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Thread: 20 lb + Tigers

  1. #1
    FlyFanatic Banned User

    Default 20 lb + Tigers

    Did you guys see the article in the new TCFF about those 20lb+ tigers??? DAMN!!! Now THAT is a dream!!!

    Anybody here wanting to take a poor student to hunt them BEEEEG tigers??

  2. #2
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    Was a bit pissed off when I saw that yet another issue had been devoted to Tigerfish, but then I noticed that the fish looked a bit different. I didn't read the whole article and couldn't find what country that was in.
    Could one of you who read it please tell me what river that was again and in which country. Just out of personal interest I'd like to see what river system it is and what species can be expected to be found there. I noticed the lack of stripes, but that could easily have been from the turbid water. Just want to check it up for interest's sake.
    So guys, please let me know
    Cheers

  3. #3
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    Also just paged through it quickly after picking it up from the postbox. I noticed the one guy had a bit of a piercing. That must hurt...
    "Sometimes one pays most for the things one gets for nothing" - Einstein

  4. #4
    FlyFanatic Banned User

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    Its the Duma River in East Africa and the lack of vivid colouring is due to the environment, the river is discoloured and turbid for most of the year. They are normal tigerfish, not the Goliath tiger, and its due to the little pressure on the fish that they grow so big, system of maximum efficiency and little pressure.

    That piercing really looks ouch yes!!

  5. #5
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    Quote Originally Posted by FlyFanatic View Post
    Its the Duma River in East Africa and the lack of vivid colouring is due to the environment, the river is discoloured and turbid for most of the year. They are normal tigerfish, not the Goliath tiger, and its due to the little pressure on the fish that they grow so big, system of maximum efficiency and little pressure.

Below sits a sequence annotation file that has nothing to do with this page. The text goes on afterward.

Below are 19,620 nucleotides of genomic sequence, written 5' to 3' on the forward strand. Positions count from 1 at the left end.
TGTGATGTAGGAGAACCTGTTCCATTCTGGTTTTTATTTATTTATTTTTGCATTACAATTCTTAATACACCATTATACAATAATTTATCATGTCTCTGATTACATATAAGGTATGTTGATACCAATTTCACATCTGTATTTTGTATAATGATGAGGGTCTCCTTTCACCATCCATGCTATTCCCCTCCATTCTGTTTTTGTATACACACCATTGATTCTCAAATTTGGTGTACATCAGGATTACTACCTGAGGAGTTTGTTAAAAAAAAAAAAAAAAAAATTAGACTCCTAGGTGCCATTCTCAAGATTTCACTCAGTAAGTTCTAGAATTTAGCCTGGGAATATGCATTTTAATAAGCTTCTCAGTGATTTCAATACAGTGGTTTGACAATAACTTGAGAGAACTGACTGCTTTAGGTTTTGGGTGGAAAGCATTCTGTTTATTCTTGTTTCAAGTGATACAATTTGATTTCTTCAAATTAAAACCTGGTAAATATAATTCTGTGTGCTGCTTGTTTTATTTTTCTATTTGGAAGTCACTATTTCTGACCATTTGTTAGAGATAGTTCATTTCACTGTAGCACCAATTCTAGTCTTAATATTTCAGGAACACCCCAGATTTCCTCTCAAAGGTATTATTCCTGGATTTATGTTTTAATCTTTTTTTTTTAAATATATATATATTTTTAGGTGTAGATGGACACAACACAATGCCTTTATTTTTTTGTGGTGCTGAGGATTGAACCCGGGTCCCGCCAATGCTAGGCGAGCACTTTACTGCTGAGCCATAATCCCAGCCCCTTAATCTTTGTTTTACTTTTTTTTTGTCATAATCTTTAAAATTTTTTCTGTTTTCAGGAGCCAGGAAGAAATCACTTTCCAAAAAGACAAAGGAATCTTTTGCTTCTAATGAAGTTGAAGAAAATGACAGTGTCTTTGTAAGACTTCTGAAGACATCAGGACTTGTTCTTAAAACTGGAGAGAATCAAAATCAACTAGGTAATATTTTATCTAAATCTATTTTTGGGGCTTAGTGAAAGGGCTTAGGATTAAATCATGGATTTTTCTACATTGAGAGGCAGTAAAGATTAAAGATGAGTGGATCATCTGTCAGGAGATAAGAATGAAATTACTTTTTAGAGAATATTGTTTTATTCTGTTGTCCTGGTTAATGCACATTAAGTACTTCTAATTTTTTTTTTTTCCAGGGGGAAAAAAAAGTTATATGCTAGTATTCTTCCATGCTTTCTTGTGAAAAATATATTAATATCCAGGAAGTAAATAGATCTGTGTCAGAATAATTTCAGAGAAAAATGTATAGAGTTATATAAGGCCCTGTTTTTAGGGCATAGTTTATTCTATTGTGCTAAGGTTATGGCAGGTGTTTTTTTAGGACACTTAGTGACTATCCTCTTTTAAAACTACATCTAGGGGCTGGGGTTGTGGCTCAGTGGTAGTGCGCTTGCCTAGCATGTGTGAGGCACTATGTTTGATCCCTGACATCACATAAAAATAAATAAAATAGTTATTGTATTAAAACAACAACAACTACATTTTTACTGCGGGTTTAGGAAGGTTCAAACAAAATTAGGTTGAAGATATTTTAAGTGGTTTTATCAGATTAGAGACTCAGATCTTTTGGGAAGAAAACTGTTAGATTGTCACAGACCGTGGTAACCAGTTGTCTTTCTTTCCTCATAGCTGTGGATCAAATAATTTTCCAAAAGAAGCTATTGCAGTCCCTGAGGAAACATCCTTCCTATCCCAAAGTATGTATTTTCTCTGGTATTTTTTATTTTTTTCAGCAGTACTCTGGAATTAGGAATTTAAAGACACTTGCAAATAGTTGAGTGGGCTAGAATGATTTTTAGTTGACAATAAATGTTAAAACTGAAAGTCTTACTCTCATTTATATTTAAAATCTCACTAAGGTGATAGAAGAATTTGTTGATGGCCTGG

That piercing really looks ouch yes!!
    Soos in die OU DAE!
    Bubble, Bubble, Bubble and Squeak...I think this mixture is too weak!!!???" (Wrex Tarr)

  6. #6
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    Default 20ib tigers

    Those are likely the Tanzanian tigerfish, Hydrocynus tanzaniae, described to science quite recently [in 1986]. This species is endemic to east-flowing rivers in E Africa (Ruaha-Rufiji system mainly) and it is quite distinct from the well known southern African species H. vittatus. The latter was first described from Lake Ngami, with its type locality now fixed in Okavango Delta [given that Ngami has become a distinctly ephemeral wetland since the 1850s]. Little seems to be known about the biology of these tanzanian tigerfish but they are indeed reminiscent of goliaths [steel-grey back, silvery flanks with no lateral stripes, and the reddish-orange tinge to lower caudal etc]. Yet H. tanzaniae is quite distinct....on scale counts etc, and also not so resplendent in the dental arena as are goliaths.

  7. #7

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    Quote Originally Posted by chambeshi View Post
    Those are likely the Tanzanian tigerfish, Hydrocynus tanzaniae, described to science quite recently [in 1986]. This species is endemic to east-flowing rivers in E Africa (Ruaha-Rufiji system mainly) and it is quite distinct from the well known southern African species H. vittatus. The latter was first described from Lake Ngami, with its type locality now fixed in Okavango Delta [given that Ngami has become a distinctly ephemeral wetland since the 1850s]. Little seems to be known about the biology of these tanzanian tigerfish but they are indeed reminiscent of goliaths [steel-grey back, silvery flanks with no lateral stripes, and the reddish-orange tinge to lower caudal etc]. Yet H. tanzaniae is quite distinct....on scale counts etc, and also not so resplendent in the dental arena as are goliaths.
    I remember that the tigers we used to catch in the Kilombero, Ruaha and Rufiji rivers were a lot more silvery than the ones we're catching in the Zambezi. We used to think that it was something in their diet and didn't bother researching it, thanks for clarifying it Chambeshi! Here are 2 pics of tigers, one from the Kilombero, taken by Darren Smit and another from the Zambezi, taken by Julien Stoll. I might have to make a trip up to the Kilombero again (and Illovo Sugar has a little golf course nearby!!).
    Attached Images Attached Images

  8. #8
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    yes, makes sense and those are beautiful fish

  9. #9
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    All I can say is Fekking WOW! What awesome fish!!!!
    Bubble, Bubble, Bubble and Squeak...I think this mixture is too weak!!!???" (Wrex Tarr)

  10. #10

    Default

    Heaps of fun on the long rod too!

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